Fear No Art

The Impact of the Bill of Rights

As we prepare to celebrate the Fourth of July this weekend, I was thinking about how the Bill of Rights impacts our lives each day and how artists in the Carter’s collection have visually represented the amendments' intersection with our lives.

The First Amendment grants the freedom of worship”¦

Georgia O'Keeffe's Ranchos Church, New Mexico

Georgia O’Keeffe (1887--1986), Ranchos Church, New Mexico, 1930–31, oil on canvas, Amon Carter Museum, Fort Worth, Texas, 1971.16

The freedom of speech”¦

Ben Shahn's Martin Luther King

Ben Shahn (1898--1969), Martin Luther King, 1965, ink and ink wash on paper, Amon Carter Museum, Fort Worth, Texas, 1967.197

The freedom of the press”¦

Richard Caton Woodville's Mexican News

After Richard Caton Woodville (1825--1856), engraved by Alfred Jones (1819--1900), Mexican News, 1853, hand colored engraving and etching with stipple, Amon Carter Museum, Fort Worth, Texas, 1972.3

And the freedom of assembly (among others).

Laura Gilpin's The Navaho Council Room Window Rock, [Arizona]

Laura Gilpin (1891--1979), The Navaho Council Room Window Rock, [Arizona], 1951, gelatin silver print, © 1979 Amon Carter Museum, Fort Worth, Texas, bequest of the artist, P1979.128.187

Can you think of additional works in the Carter’s collection that reflect our other rights? Share them with us by posting a comment below, and have a wonderful holiday!

Stroller Strollin'

New parents might want to consider coming to the museum this Friday morning for our monthly New Parent’s tour. Take the opportunity to meet fellow parents-with-babies and learn something about art while keeping cool.

New Parents Tour in the galleries at the Carter.

A Parliament of Owls

Our last session of Storytime led us on a search for night creatures in our galleries. Although this isn’t the owlery at Hogwarts, we did discover a clutch of young owls in our atrium. Who knows what we will discover at our next Storytime? Please join us and be a part of the fun!

20100616_Storytime-Night Creatures, Rynda Lemke, photographer

Storytime, Night Creatures, Rynda Lemke, photographer

Storytime-Night Creatures, Rynda Lemke, photographer

Storytime-Night Creatures, Rynda Lemke, photographer

Happy Flag Day!

Childe Hassam, Flags on the Waldorf, 1916, Oil on canvas, 1985.301

Childe Hassam (1859-1935), Flags on the Waldorf, 1916, Oil on canvas, 1985.301

Frederick T. Stockdorf, [Party Group], 1897. Gelatin silver print, P1976.4.5

Frederick T. Stockdorf, [Party Group], 1897, Gelatin silver print, P1976.4.5

Laura Gilpin, Navaho Family, 1950, Gelatin silver print, © 1979 Amon Carter Museum, Bequest of the artist, P1979.95.15

Laura Gilpin (1891-1979), Navaho Family, 1950, Gelatin silver print, © 1979 Amon Carter Museum, Bequest of the artist, P1979.95.15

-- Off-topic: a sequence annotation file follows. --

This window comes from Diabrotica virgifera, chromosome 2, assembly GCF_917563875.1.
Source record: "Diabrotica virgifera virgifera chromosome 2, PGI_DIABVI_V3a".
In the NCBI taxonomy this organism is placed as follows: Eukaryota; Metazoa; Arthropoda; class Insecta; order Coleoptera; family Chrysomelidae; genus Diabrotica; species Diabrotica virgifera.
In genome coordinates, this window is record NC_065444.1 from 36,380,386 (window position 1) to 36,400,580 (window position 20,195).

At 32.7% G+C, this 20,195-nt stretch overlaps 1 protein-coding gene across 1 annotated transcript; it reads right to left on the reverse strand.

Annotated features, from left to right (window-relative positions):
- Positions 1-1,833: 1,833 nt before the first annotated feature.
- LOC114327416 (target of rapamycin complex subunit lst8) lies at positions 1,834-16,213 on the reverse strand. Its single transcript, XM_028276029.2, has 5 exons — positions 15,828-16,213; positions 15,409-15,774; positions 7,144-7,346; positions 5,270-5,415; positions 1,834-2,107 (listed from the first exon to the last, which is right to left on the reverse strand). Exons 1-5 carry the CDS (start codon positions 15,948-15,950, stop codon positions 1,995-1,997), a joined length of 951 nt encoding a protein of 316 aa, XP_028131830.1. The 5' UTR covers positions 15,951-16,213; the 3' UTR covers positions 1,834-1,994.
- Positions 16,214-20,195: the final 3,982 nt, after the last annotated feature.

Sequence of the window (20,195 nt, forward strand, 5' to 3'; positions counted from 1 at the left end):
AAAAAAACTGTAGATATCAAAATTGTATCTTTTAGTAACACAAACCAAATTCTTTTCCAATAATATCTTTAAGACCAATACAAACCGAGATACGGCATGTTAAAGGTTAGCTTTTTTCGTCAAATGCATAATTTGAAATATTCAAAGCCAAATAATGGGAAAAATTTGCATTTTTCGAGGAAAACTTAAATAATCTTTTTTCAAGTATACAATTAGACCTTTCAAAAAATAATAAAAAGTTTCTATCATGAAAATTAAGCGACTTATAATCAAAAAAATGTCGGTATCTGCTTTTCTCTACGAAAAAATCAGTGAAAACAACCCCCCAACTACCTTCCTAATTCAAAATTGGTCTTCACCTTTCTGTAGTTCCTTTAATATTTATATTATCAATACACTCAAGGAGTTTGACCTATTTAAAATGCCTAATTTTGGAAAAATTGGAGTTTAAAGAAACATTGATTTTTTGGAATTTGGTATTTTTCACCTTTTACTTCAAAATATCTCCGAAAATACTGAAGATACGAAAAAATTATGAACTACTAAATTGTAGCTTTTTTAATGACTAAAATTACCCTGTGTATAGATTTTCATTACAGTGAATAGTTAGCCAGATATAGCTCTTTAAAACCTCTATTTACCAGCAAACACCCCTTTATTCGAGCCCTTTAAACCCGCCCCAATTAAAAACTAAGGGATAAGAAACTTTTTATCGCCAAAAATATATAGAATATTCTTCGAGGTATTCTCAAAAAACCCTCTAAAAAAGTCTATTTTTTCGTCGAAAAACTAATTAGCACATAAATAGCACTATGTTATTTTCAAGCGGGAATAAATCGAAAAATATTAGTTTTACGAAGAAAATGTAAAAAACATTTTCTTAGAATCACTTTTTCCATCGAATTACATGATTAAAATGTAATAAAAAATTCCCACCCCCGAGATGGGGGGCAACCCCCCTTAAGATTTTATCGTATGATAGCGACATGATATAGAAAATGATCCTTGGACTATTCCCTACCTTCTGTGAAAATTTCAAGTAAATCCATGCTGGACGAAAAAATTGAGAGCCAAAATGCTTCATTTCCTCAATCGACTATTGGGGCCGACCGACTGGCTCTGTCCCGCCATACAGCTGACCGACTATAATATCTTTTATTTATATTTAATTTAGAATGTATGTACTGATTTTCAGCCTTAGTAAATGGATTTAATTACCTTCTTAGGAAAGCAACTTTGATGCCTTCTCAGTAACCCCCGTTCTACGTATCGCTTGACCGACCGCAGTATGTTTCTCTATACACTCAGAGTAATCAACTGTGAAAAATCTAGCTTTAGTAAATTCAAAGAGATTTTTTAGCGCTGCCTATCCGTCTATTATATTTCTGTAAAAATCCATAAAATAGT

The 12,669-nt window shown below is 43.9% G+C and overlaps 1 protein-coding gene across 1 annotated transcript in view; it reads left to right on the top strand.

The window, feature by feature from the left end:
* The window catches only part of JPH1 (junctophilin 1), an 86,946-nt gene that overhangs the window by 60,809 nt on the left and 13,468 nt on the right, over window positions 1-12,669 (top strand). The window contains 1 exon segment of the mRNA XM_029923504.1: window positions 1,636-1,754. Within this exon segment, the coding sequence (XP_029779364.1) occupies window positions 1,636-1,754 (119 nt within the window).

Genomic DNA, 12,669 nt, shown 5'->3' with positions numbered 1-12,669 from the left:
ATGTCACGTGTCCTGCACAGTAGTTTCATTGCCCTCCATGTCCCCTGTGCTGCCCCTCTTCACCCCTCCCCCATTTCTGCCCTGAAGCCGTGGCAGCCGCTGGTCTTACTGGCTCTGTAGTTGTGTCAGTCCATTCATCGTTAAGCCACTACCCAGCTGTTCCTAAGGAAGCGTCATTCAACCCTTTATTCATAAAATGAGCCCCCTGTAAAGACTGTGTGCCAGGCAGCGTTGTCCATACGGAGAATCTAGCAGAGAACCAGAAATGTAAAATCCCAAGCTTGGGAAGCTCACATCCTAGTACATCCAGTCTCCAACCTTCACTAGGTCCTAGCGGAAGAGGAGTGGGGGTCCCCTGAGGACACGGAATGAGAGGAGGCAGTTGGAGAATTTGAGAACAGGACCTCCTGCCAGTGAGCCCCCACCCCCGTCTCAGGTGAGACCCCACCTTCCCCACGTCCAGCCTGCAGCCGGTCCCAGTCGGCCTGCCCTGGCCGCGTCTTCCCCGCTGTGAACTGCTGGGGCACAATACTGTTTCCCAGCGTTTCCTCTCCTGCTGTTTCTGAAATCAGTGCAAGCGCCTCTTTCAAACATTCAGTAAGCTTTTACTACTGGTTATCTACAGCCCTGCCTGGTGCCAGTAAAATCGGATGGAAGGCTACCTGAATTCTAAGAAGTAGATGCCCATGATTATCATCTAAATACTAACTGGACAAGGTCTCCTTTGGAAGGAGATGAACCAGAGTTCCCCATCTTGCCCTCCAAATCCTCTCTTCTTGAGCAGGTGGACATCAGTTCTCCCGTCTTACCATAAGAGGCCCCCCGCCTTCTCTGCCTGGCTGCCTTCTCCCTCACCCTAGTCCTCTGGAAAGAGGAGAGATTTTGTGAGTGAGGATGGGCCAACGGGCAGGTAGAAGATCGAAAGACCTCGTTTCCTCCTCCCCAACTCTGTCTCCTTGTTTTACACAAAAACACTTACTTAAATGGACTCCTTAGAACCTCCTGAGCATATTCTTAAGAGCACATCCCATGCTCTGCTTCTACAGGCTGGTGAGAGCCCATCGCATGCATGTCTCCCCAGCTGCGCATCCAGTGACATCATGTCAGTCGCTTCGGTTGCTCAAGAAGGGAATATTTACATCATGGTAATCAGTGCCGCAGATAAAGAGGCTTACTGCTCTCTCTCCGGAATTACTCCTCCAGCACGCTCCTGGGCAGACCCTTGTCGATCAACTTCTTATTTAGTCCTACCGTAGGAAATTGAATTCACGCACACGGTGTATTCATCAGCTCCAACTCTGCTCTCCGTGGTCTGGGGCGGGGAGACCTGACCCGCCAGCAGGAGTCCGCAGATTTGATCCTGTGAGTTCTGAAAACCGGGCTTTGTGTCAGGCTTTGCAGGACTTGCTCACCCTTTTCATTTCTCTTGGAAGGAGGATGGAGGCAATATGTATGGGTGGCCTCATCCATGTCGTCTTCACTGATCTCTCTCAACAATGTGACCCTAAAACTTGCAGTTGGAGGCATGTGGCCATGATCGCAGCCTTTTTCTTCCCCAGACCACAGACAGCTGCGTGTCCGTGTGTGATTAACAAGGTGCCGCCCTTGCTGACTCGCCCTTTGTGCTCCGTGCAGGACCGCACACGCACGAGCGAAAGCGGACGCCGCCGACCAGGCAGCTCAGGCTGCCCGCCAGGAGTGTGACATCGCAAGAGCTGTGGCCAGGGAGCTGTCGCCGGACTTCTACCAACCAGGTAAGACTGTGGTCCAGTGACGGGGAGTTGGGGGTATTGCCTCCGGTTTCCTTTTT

I Wish My Summer Could Look Like This...

William Merritt Chase (1849–1916), Idle Hours, ca. 1894, Oil on canvas, 1982.1

William Merritt Chase (1849–1916), Idle Hours, ca. 1894, oil on canvas, 1982.1

Laura Gilpin, (1891–1979), [Summer Carnival] [Colorado Springs, Colorado], June 1941, Gelatin silver print, © 1979 Amon Carter Museum, Bequest of the artist, P1979.102.27

Laura Gilpin, (1891–1979), [Summer Carnival] [Colorado Springs, Colorado], June 1941, Gelatin silver print, © 1979 Amon Carter Museum, Bequest of the artist, P1979.102.27

Keith Carter (b.1948), Fireflies, 1992, Gelatin silver print, ©1992 Keith Carter, P2000.4

Keith Carter (b.1948), Fireflies, 1992, Gelatin silver print, ©1992 Keith Carter, P2000.4

Have a wonderful summer!

Happy Memorial Day

Today we honor the men and women who have given their lives to ensure our freedom. One day out of a year seems hardly fitting for such a sacrifice, including those made by the families of the fallen.

Here are two works from our collection that speak to the human experience of separation and loss.

George Bellows (1882–1925), Prepare, America!, 1916, Lithograph, Amon Carter Museum, Fort Worth, Texas,  1985.202

George Bellows (1882–1925),
Prepare, America!, 1916
Lithograph
Amon Carter Museum, Fort Worth, Texas,
1985.202

Albert E. Schaaf (1866–1950), Armistice Morning--Fifth Avenue, 1918, Bromoil print, Amon Carter Museum, Fort Worth, Texas, P1986.34

Albert E. Schaaf (1866–1950)
Armistice Morning--Fifth Avenue, 1918
Bromoil print
Amon Carter Museum, Fort Worth, Texas
P1986.34

Although Armistice Day and Memorial Day are two different occasions, this work is one that resonates with everyone who has lost someone to war.

To honor military personnel, the Carter is pleased to participate in the 2010 Blue Star Museums Program. Participating institutions offer free admission to active military families all summer in a new partnership with the National Endowment for the Arts. Since admission is always free to the Carter’s permanent collection and special exhibitions of American art, members of the military will receive a complimentary souvenir collection catalogue during their visit to the Carter between Memorial Day and Labor Day. To receive your catalogue, simply present your military ID to a Visitor Services Representative at the museum’s Information Desk. For more information, including other participating institutions, click here.